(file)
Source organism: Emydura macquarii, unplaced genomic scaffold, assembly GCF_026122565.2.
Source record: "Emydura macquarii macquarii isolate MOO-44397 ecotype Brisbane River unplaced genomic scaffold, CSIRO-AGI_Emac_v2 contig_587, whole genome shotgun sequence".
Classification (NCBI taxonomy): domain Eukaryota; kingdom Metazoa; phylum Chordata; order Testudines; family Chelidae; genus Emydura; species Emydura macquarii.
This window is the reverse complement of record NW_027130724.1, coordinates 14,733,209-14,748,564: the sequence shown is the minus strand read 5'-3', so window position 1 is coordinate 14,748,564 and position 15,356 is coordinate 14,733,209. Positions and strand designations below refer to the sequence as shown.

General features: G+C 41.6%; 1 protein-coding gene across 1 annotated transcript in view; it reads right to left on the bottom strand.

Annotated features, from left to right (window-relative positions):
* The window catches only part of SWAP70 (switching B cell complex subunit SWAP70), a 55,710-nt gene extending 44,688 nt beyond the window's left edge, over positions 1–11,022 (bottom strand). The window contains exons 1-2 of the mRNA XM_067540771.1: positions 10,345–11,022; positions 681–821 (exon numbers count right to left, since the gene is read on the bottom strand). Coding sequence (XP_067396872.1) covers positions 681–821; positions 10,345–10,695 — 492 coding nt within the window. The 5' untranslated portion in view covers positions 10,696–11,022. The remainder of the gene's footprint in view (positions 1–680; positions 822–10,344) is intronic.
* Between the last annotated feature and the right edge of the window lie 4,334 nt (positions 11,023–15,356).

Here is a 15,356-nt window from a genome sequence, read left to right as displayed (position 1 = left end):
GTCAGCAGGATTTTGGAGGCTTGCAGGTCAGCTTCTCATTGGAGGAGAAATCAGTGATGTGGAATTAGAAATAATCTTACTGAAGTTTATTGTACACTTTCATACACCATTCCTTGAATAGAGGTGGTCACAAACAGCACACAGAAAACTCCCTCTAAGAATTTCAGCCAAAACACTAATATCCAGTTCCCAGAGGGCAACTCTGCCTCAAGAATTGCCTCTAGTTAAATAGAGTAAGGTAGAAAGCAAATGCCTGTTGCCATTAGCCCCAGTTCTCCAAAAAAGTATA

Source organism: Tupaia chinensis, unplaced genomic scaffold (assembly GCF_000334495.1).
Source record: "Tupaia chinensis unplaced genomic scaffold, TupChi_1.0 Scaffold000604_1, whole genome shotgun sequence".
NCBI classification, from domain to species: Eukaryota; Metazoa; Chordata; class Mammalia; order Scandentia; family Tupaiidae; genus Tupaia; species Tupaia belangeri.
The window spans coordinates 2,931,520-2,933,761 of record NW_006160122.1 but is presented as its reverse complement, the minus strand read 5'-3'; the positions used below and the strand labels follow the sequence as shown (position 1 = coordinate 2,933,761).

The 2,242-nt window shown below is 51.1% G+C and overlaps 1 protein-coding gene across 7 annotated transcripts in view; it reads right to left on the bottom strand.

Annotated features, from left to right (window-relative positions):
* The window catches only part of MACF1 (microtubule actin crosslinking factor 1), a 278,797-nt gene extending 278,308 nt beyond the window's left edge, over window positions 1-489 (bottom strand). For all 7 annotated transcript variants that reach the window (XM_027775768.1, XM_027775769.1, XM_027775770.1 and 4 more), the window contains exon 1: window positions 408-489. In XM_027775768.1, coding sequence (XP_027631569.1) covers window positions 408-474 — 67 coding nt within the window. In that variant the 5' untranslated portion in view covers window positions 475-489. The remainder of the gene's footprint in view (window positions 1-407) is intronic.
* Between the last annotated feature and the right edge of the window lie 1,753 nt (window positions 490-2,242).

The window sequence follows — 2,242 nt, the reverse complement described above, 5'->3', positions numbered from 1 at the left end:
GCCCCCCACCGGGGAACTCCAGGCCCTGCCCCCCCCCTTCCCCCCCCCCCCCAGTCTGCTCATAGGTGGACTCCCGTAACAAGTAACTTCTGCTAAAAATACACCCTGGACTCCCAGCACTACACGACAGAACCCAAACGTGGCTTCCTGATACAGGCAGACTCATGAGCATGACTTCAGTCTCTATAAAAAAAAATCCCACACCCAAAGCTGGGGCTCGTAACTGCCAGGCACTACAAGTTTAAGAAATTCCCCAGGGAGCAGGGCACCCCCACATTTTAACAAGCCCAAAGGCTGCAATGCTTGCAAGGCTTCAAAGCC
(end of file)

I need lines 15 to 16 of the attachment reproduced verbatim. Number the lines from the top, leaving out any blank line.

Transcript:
The 2,242-nt window shown below is 51.1% G+C and overlaps 1 protein-coding gene across 7 annotated transcripts in view; it reads right to left on the bottom strand.

Annotated features, from left to right (window-relative positions):